Our faith—and by the way, we all have one, no matter how subliminal and disordered it may be—relates to how we perceive, reason and think about the world—our worldview—and our place and behaviour within it—our culture.
Our faith perspectives are generally based on what we have been told by those whom we trust, or trusted in the past. Or they are imbibed from cultural interactions and traditions handed on to us.
Becoming aware of, reflective and intentional about what we think and believe, how we reason and act is a transformative experience.
Missiology is a study of missionary praxis (activity). As an academic discipline, it is relatively new and quietly becoming established in a number of centres around the world—including Fuller School of Intercultural Studies, with whom I conducted my doctoral research. Missiology draws upon numerous other disciplines, besides theology, in its search to understand mission. This can make a definitive definition hard to nail down.
Its significance is revealed by David J. Bosch when he identifies the “almost imperceptible shift from an emphasis on a church-centred mission to a mission-centred church” (Transforming Mission, 2005, p.370). This implies or leads to recognition of several vital realities:
The church is, by its nature, missionary, because God is missionary.
The church is a servant community, called into existence to serve God’s purpose.
The church exists in tension with, but not separate to, a world in which injustice and corruption is both intrinsic and endemic.
A couple of years ago, a good friend, near to whom I formerly lived, now living several hours away from me, wrote informing me about a debilitating physical condition that had recently begun attacking the integrity of his body. Upon diagnosis, he was immediately admitted into the care of an NHS hospital. Sensing his distress, I shared this “blessing-prayer” with him. Continue reading “Heart and hearth in harmony”→
Between 2003 and 2008, I returned repeatedly to Burkina Faso, a landlocked nation on the southern borders of the Sahara desert. On each occasion, I was invited to present a series of missional, discipleship seminars, to two Burkinabé constituencies.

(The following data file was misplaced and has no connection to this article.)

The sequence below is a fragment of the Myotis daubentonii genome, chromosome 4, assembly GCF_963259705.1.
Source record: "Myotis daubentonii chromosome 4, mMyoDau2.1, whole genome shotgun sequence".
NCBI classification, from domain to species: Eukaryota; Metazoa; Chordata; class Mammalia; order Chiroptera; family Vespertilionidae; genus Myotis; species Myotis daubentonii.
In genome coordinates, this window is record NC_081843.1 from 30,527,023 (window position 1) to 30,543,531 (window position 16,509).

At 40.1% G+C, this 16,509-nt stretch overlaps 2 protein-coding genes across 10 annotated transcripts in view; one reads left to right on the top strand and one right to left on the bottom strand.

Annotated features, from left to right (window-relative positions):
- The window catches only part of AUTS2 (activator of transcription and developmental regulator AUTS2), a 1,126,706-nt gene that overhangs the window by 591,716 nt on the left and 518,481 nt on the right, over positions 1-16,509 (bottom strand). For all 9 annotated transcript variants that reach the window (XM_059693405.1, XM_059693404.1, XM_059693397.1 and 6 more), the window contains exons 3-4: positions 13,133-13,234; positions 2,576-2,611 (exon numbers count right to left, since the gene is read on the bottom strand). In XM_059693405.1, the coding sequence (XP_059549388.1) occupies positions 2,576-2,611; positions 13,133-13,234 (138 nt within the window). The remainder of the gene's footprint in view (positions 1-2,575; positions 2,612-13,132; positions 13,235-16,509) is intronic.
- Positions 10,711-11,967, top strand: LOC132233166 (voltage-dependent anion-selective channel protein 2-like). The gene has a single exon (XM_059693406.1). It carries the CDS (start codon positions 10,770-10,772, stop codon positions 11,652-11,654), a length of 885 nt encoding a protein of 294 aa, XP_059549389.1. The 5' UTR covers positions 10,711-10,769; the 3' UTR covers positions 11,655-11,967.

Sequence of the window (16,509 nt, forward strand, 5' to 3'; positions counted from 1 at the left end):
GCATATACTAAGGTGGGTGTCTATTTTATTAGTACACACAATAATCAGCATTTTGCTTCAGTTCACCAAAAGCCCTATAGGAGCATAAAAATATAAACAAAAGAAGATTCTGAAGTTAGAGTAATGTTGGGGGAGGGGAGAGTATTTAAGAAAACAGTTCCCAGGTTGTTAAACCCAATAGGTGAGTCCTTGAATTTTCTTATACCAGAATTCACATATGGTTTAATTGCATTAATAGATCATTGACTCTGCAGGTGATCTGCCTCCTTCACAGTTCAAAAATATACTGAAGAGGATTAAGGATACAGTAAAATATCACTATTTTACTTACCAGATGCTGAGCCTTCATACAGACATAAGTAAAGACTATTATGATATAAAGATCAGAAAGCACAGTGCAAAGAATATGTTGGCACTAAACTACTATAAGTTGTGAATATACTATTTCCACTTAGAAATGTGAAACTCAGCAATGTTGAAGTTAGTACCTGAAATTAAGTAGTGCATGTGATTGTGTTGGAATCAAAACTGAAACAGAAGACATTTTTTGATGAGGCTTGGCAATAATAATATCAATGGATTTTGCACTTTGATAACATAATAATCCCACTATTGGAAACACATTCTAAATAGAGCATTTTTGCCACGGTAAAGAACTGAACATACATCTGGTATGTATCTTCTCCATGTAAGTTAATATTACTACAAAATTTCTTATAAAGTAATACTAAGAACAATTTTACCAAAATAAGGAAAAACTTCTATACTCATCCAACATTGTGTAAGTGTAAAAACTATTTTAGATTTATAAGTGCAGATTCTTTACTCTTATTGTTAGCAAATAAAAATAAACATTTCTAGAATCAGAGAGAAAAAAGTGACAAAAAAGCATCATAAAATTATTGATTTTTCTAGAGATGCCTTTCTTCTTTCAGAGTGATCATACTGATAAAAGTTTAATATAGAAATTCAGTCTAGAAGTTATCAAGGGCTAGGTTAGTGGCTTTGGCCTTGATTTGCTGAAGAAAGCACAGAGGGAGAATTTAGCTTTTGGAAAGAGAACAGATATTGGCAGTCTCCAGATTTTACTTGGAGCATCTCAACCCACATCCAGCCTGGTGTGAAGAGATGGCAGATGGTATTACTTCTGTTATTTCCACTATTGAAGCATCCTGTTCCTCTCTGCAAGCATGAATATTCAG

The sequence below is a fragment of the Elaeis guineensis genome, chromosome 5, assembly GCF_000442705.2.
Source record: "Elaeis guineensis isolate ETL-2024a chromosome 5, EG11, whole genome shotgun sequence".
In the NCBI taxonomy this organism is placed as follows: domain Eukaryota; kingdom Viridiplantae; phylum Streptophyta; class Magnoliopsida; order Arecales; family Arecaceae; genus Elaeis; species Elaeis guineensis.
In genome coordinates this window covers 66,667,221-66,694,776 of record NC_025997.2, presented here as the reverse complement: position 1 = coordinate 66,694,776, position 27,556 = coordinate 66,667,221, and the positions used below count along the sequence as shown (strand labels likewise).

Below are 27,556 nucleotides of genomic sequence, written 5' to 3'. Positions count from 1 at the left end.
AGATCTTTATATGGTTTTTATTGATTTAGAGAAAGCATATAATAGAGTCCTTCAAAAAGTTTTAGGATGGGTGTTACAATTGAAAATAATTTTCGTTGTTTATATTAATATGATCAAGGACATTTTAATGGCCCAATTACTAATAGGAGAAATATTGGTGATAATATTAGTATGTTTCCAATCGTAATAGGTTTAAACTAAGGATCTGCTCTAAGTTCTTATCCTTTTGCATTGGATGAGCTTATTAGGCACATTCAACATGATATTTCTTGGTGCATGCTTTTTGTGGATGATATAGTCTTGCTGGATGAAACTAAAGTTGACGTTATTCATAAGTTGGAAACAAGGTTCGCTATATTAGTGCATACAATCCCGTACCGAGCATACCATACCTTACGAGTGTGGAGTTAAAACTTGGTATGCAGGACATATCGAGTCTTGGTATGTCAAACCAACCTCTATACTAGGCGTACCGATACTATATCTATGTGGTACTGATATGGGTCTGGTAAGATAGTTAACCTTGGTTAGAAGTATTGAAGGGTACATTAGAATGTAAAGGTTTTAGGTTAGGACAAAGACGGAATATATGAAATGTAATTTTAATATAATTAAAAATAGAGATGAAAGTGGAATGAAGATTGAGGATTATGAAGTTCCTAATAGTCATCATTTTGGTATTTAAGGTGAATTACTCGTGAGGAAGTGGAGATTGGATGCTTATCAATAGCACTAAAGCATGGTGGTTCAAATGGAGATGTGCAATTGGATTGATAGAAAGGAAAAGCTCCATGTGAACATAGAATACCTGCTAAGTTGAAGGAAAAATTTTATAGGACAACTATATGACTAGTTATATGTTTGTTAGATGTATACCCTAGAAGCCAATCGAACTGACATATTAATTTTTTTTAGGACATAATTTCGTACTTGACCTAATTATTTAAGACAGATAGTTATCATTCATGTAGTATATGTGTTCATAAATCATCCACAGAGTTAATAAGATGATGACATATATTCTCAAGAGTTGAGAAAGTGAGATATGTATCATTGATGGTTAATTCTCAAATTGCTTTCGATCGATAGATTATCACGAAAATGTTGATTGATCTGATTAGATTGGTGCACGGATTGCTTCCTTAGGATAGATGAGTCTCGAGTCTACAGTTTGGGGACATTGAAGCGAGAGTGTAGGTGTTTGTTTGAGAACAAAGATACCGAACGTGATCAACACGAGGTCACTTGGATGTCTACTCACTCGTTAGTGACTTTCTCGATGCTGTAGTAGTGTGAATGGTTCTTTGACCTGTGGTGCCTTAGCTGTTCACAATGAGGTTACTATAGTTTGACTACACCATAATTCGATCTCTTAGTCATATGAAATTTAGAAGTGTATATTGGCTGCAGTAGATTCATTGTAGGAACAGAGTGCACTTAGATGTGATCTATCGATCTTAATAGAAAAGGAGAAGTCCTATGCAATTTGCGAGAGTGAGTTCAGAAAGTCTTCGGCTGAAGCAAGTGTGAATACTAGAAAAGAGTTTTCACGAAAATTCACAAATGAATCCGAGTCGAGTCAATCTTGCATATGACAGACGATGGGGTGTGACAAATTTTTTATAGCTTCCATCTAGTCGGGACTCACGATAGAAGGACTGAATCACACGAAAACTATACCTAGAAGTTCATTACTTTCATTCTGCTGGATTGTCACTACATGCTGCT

Rural-based, Pentecostal missionary-pastors and bible-school trainees associated with church-planting movement, Assemblée Evangélique de Pentecôte
Urban-based university students and young office workers associated with national youth movement, Mouvement des Jeunes Serviteurs de Dieu
On each occasion, informal feedback from participants suggested that a significant spiritual dynamic was taking place among participants during the seminars.
Between 2009 and 2013, building upon my experience of contextual leadership training, in conjunction with Fuller School of Intercultural Studies, I completed a programme doctoral research, exploring the missiological dynamics underlying my interactions with Burkinabé leaders and learners.
My research employed the perspective of contextual missiology to address theological education and discipleship in the context of Burkina Faso. My conclusions were based upon a qualitative analysis and evaluation of Burkinabé leaders’ and learners’ insights, attitudes, perspectives and hopes regarding incumbent forms of training and praxis.
Modern theological education, as generally understood and practiced today, is a wholly Western concept. Yet, over the past century and a half, it has become a global prescription. The reason for this is the successful expansionism of the Western missionary movement.
A Scripturally-based Learning Resource For Use in African Contexts, Freely distributable under license
Following 3 years of technical development and authoring, this month has seen the formal launch of “Maize Plant Discipleship.” Examining the concept, a Burkinabé theological educator stated: